Staying Ahead of Your Condo Corporation’s Maintenance and Improvement Projects
A condo corporation’s overall financial health relies heavily on following regular maintenance schedules and making necessary property improvements before it’s too late. To ensure that these important responsibilities are well managed, a long-term plan and effective handling of day-to-day projects is required. Want to know what you can do to make this happen?
Inspect the property every day.
Your onsite maintenance or superintendent needs to conduct daily property inspections and create work orders for any issues. All work orders should be divided into three categories:
- High-priority issues. Issues that create safety or health concerns or affect the condo board from conducting its business should be addressed first. For example, a loose step or broken or burnt-out lights in a common area.
- Day-to-day issues. These issues impact the comfort and enjoyment of owners or residents. For example, a dirty lobby or common area or weeds around the entryway fall into this category.
- Preventative maintenance. Once higher-priority issues have been addressed, undertake projects that prolong the life of equipment and major systems.
- Does this impact one owner or a large percentage of residents?
- Does this pose a safety or security risk?
- Will the work help prevent future to help save our corporation more money in the long run?
- Is the corporation obligated to make this repair?
- Will we need additional funding outside of the reserve fund?
- Would it be appropriate to solicit input for the project from residents?
Authorize your maintenance manager to resolve smaller issues.
Phil Sobkow, a property manager at FirstService Residential, recommends empowering your property manager and property services team to take care of smaller issues without needing to get approval from the board first. Consider providing the manager with a budget to handle these smaller issues without burdening the board. “A good condo management company will set up systems so the board doesn’t notice the small stuff so they can focus on the bigger-picture items like capital improvement projects,” he says.
Match your preventative maintenance to your reserve fund study.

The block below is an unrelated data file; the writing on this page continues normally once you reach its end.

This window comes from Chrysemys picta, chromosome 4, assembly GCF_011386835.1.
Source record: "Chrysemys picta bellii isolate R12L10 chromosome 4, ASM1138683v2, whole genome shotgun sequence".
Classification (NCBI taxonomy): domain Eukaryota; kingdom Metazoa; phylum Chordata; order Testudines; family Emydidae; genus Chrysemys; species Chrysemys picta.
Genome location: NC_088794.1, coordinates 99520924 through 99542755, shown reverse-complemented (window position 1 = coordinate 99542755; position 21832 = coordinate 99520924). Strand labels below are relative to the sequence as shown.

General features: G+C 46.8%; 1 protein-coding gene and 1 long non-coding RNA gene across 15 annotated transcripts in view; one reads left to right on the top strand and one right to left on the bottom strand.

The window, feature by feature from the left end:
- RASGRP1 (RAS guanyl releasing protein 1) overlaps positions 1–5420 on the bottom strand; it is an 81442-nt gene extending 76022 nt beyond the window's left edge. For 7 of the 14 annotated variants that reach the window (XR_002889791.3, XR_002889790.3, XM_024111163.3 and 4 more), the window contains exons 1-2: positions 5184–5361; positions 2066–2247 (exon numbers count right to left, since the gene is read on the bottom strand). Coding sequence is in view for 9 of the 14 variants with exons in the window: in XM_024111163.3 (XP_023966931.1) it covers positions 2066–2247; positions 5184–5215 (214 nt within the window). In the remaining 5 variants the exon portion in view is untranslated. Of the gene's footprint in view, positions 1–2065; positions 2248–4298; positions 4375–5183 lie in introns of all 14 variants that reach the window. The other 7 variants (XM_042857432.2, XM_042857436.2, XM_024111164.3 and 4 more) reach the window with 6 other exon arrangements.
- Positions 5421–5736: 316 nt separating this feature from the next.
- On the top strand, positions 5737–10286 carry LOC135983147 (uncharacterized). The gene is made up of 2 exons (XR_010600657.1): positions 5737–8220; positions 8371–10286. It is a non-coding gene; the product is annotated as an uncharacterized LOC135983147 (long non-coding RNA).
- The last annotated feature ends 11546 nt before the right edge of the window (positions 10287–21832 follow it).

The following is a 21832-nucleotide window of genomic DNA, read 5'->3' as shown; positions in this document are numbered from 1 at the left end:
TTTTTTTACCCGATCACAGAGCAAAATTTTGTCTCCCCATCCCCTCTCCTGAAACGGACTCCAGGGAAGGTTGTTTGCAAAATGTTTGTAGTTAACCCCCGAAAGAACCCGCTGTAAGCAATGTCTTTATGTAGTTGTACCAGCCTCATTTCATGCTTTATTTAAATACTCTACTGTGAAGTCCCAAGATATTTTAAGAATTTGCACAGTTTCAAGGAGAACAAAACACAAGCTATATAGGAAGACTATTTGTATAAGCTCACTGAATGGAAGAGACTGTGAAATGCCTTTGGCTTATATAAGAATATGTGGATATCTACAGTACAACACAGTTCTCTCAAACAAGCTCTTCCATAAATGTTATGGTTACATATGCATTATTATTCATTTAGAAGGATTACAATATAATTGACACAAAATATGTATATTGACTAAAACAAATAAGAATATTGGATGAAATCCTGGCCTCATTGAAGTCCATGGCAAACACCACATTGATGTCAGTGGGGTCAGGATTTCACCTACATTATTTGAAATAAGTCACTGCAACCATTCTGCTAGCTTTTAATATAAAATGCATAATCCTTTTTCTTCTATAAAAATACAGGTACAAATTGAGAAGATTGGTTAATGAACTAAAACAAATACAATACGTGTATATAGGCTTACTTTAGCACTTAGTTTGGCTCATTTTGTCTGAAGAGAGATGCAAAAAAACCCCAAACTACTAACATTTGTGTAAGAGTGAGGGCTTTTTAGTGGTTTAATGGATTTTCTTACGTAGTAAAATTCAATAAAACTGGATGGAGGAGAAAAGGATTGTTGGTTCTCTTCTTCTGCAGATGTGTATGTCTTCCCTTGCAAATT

Your preventative maintenance program has a large impact on the overall health and sustainability of your community. That’s why it’s so important that it matches your reserve fund study. If it doesn’t, you could end up spending money on capital improvement projects before your reserves are adequately funded. The engineer or project manager that assists you with creating your reserve fund study can make a big difference. Look for a vendor that has a strong history working with preventative maintenance schedules and will take into account the current financial status of the corporation and its plan for longevity.
In Ontario, the law requires that all condo corporations conduct a reserve fund study and to adequately fund their reserves. However, “adequate” may not always cover all the repairs necessary from one year to the next. “Most reserve fund studies will present various levels of funding, and boards tend to go with the lower end,” explains Sobkow. “It’s essentially a form of gambling on the future replacement costs. But if a condo corporation can afford it, I always encourage them to go with a higher level of funding as it correlates to property value.”
Additional funding can also offset unforeseen expenses, such as roofing projects, snow removal or other large, unexpected expenses that condo boards often find a major challenge. Weather related damage can be extensive, and difficult to predict.
Do a yearly review of your reserve fund study.
It’s a good practice for boards to review their corporation’s reserve fund study every year immediately following the election of new board members at the annual general meeting. “The study needs to be reviewed well in advance to ensure the board understands the scope and has enough money saved up for the various repairs coming due,” Sobkow explains.
Having regular inspections and reviewing maintenance needs are easy ways to proactively save your community time and money in the long run.